Katharina Cavano l Palladium - Oct 07 2022
Why Climate Experts Approve of easyJet’s Plans to Stop Carbon Offsetting

Just three years after launching its plan to offset all emissions through carbon credits, easyJet announced that they would be phasing offsetting out at the end of 2022 and instead reducing emissions by 2050 through investments in more efficient aircraft, sustainable aviation fuel, and improvements to operations.

Was this the right move?

According to Palladium’s Tom Gegg, Nature Based Solutions Technical Lead, it depends: “easyJet are doing the right thing in choosing to prioritise reducing their emissions before offsetting them.” He adds that the airline company recently signed up to the Science Based Targets Initiative (SBTi), which defines and promotes best practice in emissions reductions and net zero targets in line with the latest climate science. Once signed up, SBTi provides technical assistance and makes recommendations on how to translate commitments to actions.

“This was a brave move because not many airline or aviation companies have done so, nor is it easy for airlines to make the shift, largely because a lot of the technology for zero emissions flight doesn’t exist yet.”

He adds that for organisations or companies that have either signed up to SBTi or are committed to reaching net-zero, it’s critical to first reduce emissions as much as possible before offsetting what cannot be reduced. For an airline company, the first step is difficult. An airline’s decarbonisation approach is based on carbon intensity and how many tonnes of CO2e are emitted per kilometre flown, rather than the amount of carbon in tonnes they emit.

Because of this, SBTi recommends a focus on reduction, as well as investing in suppliers within an airline company’s value chain that will help them get to net zero eventually, such as by partnering with a supplier that’s developing zero emissions jet fuel. While these technologies are not ready to be rolled out yet, zero emission flight solutions will be critical in the medium term future, and they need funding and support from aviation companies now.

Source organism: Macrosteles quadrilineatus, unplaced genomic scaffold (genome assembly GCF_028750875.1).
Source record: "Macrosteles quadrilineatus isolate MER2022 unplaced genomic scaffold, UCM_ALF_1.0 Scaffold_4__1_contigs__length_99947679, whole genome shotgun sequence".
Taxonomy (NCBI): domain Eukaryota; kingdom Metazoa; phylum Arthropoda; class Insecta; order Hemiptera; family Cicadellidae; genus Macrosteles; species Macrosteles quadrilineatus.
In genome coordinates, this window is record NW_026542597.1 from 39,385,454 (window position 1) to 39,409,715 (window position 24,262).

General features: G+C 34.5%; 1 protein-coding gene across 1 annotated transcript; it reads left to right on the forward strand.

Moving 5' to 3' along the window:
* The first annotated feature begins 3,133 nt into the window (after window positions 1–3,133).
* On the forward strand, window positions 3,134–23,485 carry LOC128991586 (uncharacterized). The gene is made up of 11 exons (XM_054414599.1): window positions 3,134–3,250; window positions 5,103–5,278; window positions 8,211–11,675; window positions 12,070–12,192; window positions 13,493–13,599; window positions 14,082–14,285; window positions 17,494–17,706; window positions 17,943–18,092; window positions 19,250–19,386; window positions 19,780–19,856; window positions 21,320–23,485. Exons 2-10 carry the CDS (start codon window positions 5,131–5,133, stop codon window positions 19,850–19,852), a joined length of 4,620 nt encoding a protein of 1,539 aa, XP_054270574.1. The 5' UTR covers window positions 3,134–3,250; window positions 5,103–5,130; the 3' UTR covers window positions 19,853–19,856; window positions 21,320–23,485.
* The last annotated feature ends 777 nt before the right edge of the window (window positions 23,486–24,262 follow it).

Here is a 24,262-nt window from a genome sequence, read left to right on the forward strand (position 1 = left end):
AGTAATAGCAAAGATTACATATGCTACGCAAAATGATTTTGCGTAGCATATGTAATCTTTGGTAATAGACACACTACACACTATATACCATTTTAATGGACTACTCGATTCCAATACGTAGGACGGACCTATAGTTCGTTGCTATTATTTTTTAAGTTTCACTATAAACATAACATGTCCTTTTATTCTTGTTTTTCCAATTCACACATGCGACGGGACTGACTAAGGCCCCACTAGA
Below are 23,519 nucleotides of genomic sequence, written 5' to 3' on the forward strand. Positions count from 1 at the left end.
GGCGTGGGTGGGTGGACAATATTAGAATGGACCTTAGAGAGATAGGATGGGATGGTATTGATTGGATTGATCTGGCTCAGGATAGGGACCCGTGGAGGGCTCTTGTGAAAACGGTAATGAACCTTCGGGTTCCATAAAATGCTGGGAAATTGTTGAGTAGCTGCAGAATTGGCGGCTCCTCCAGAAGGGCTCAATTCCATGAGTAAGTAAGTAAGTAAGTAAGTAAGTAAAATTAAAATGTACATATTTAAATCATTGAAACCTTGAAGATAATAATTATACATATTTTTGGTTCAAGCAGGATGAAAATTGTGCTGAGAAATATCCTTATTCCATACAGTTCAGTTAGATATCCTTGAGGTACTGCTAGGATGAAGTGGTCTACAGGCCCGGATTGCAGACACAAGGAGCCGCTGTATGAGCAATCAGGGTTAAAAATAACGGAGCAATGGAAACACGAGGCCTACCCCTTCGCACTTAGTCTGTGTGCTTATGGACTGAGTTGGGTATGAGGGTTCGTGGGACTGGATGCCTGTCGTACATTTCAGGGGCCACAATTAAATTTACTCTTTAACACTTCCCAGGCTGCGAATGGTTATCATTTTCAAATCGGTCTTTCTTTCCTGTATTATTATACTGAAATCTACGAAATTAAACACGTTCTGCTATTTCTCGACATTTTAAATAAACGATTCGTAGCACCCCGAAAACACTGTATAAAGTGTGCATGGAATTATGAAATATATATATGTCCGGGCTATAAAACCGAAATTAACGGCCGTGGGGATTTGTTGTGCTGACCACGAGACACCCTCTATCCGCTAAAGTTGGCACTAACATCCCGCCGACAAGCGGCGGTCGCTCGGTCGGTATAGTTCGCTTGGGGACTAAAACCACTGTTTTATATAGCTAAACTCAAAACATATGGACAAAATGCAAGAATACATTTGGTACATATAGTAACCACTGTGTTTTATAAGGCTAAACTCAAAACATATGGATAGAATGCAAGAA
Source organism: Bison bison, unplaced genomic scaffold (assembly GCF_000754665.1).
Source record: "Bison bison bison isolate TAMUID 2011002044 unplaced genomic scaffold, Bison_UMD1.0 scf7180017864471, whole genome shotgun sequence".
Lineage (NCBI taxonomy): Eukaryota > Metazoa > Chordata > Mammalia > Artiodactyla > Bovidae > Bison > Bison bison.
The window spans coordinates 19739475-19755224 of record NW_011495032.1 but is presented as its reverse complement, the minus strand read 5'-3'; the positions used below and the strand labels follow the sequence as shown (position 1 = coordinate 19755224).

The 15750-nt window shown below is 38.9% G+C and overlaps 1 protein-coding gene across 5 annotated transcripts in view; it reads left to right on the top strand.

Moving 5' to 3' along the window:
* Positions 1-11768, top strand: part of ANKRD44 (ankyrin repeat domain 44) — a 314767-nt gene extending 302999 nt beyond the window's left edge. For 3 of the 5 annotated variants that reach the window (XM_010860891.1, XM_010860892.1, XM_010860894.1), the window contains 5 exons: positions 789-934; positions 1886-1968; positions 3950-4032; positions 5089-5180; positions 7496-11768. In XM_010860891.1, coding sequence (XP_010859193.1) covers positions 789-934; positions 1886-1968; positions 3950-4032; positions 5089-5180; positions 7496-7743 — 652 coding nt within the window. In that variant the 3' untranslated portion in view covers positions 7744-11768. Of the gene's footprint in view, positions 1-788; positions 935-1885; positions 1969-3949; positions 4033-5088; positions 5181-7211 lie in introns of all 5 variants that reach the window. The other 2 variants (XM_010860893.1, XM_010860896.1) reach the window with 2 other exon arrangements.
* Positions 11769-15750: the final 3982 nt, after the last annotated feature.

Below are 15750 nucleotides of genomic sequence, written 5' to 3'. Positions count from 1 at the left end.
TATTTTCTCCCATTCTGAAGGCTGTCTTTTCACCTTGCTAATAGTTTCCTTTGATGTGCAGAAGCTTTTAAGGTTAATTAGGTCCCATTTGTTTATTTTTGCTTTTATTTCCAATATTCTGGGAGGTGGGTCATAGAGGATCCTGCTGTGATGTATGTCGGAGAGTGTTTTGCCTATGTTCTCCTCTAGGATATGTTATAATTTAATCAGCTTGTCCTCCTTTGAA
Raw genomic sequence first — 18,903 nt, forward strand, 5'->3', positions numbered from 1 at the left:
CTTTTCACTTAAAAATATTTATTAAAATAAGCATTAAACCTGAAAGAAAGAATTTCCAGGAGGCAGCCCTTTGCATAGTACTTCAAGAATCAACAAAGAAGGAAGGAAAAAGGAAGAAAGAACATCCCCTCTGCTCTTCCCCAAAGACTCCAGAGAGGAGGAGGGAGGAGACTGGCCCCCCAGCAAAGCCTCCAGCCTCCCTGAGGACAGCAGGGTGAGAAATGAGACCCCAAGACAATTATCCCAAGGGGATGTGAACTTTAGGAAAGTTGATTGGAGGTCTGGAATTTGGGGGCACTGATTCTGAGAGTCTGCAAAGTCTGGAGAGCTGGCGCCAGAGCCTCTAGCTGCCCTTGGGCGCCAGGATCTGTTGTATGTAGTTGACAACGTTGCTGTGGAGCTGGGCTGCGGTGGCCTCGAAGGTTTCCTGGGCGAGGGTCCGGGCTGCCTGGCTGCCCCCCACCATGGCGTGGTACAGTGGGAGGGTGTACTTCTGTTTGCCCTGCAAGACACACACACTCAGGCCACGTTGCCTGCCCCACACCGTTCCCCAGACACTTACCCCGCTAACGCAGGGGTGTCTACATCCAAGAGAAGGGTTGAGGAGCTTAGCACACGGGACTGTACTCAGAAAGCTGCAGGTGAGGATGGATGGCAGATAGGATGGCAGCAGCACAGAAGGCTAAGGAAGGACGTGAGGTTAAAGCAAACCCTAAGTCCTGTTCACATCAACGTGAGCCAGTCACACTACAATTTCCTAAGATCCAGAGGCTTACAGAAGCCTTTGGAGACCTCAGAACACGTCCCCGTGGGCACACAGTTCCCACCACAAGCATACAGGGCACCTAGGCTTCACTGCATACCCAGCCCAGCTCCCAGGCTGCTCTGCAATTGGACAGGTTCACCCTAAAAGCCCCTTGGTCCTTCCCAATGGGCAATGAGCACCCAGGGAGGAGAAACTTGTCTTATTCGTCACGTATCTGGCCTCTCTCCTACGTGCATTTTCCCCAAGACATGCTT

According to easyJet’s plans, this is exactly what they plan on doing.

“There are three main steps for a corporation mitigating their emissions,” explains Gegg. “First, account and disclose; then follow SBTi guidance to reduce value chain emissions; then set a budget to invest in decarbonisation based on the company’s remaining emissions.”

Once an organisation has that budget, they have a few options to invest the funds. They can fund internal projects to further reduce their own emissions over the coming years; they can invest in projects beyond their value chain, such as nature-based solutions to carbon sequestration, represented by carbon credits; or they can play a role in unlocking climate solutions in their sector.

easyJet is choosing the latter option, investing in the nascent technologies we are going to need very soon to deliver zero emissions flight.

According to the organisation’s press release, their ultimate goal is to eventually be flying with zero carbon emission hydrogen-powered aircraft. “easyJet is already working with partners across the industry, including Airbus and Rolls-Royce on several dedicated projects to accelerate the development of zero carbon emission aircraft technology,” the release states. “This is complemented by carbon removal technology to physically remove carbon from the atmosphere and Sustainable Aviation Fuel (SAF) as an interim measure.”

This is a great sign according to Gegg and one he and the team are hopeful will signal to other aviation companies that a net zero future is accessible. “Kudos to them, a lot of aviation companies that have offsetting plans don’t necessarily complete that crucial second step of reducing emissions first,” he says.

“We hope to see more airline companies signing up to SBTi, moving through the three steps, and acknowledging that they have a liability. If they have a budget for that liability, R&D and carbon credits are both acceptable ways to spend it.”

And while at least 23 airline companies have signed up to SBTi, the organisation has only validated and ‘approved’ 5 of those plans, easyJet’s included. It’s a good indication of the shift in the market and a hopeful sign that more airlines will set their sights on an achievable net zero future.

Read about Palladium's commitment to SBTi here, or contact info@thepalladiumgroup.com for more.